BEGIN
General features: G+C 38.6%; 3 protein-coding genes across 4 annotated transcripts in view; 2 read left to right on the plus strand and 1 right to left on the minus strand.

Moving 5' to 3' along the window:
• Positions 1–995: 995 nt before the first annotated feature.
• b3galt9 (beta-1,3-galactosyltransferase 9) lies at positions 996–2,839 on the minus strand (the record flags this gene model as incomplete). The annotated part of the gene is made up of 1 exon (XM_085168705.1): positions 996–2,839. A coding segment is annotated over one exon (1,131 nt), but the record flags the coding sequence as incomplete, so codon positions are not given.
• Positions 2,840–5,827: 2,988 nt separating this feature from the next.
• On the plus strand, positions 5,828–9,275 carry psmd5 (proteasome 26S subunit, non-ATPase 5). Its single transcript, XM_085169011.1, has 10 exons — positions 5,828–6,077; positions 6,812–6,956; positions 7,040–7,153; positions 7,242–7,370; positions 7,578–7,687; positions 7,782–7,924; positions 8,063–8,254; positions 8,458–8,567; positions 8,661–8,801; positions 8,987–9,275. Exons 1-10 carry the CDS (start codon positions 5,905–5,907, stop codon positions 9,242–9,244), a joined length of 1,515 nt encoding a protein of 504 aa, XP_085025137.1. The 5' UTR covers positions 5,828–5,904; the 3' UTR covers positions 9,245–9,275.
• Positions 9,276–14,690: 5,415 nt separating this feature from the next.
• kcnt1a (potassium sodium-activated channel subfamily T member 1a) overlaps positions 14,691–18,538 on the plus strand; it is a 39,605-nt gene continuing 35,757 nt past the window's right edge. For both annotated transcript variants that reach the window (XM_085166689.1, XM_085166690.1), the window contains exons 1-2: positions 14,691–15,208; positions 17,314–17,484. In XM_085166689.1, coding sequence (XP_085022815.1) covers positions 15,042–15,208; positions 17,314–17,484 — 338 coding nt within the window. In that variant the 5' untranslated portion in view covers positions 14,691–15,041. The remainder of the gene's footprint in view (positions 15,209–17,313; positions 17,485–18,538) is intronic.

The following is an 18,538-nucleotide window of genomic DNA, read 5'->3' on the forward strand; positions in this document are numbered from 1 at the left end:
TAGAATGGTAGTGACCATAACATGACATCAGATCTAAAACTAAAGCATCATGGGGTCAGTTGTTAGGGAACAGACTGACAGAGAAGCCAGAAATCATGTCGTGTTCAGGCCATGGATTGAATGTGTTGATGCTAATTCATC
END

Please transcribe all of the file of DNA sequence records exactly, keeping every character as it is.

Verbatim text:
General features: G+C 38.6%; 3 protein-coding genes across 4 annotated transcripts in view; 2 read left to right on the plus strand and 1 right to left on the minus strand.

Moving 5' to 3' along the window:
• Positions 1–995: 995 nt before the first annotated feature.
• b3galt9 (beta-1,3-galactosyltransferase 9) lies at positions 996–2,839 on the minus strand (the record flags this gene model as incomplete). The annotated part of the gene is made up of 1 exon (XM_085168705.1): positions 996–2,839. A coding segment is annotated over one exon (1,131 nt), but the record flags the coding sequence as incomplete, so codon positions are not given.
• Positions 2,840–5,827: 2,988 nt separating this feature from the next.
• On the plus strand, positions 5,828–9,275 carry psmd5 (proteasome 26S subunit, non-ATPase 5). Its single transcript, XM_085169011.1, has 10 exons — positions 5,828–6,077; positions 6,812–6,956; positions 7,040–7,153; positions 7,242–7,370; positions 7,578–7,687; positions 7,782–7,924; positions 8,063–8,254; positions 8,458–8,567; positions 8,661–8,801; positions 8,987–9,275. Exons 1-10 carry the CDS (start codon positions 5,905–5,907, stop codon positions 9,242–9,244), a joined length of 1,515 nt encoding a protein of 504 aa, XP_085025137.1. The 5' UTR covers positions 5,828–5,904; the 3' UTR covers positions 9,245–9,275.
• Positions 9,276–14,690: 5,415 nt separating this feature from the next.
• kcnt1a (potassium sodium-activated channel subfamily T member 1a) overlaps positions 14,691–18,538 on the plus strand; it is a 39,605-nt gene continuing 35,757 nt past the window's right edge. For both annotated transcript variants that reach the window (XM_085166689.1, XM_085166690.1), the window contains exons 1-2: positions 14,691–15,208; positions 17,314–17,484. In XM_085166689.1, coding sequence (XP_085022815.1) covers positions 15,042–15,208; positions 17,314–17,484 — 338 coding nt within the window. In that variant the 5' untranslated portion in view covers positions 14,691–15,041. The remainder of the gene's footprint in view (positions 15,209–17,313; positions 17,485–18,538) is intronic.

The following is an 18,538-nucleotide window of genomic DNA, read 5'->3' on the forward strand; positions in this document are numbered from 1 at the left end:
TAGAATGGTAGTGACCATAACATGACATCAGATCTAAAACTAAAGCATCATGGGGTCAGTTGTTAGGGAACAGACTGACAGAGAAGCCAGAAATCATGTCGTGTTCAGGCCATGGATTGAATGTGTTGATGCTAATTCATC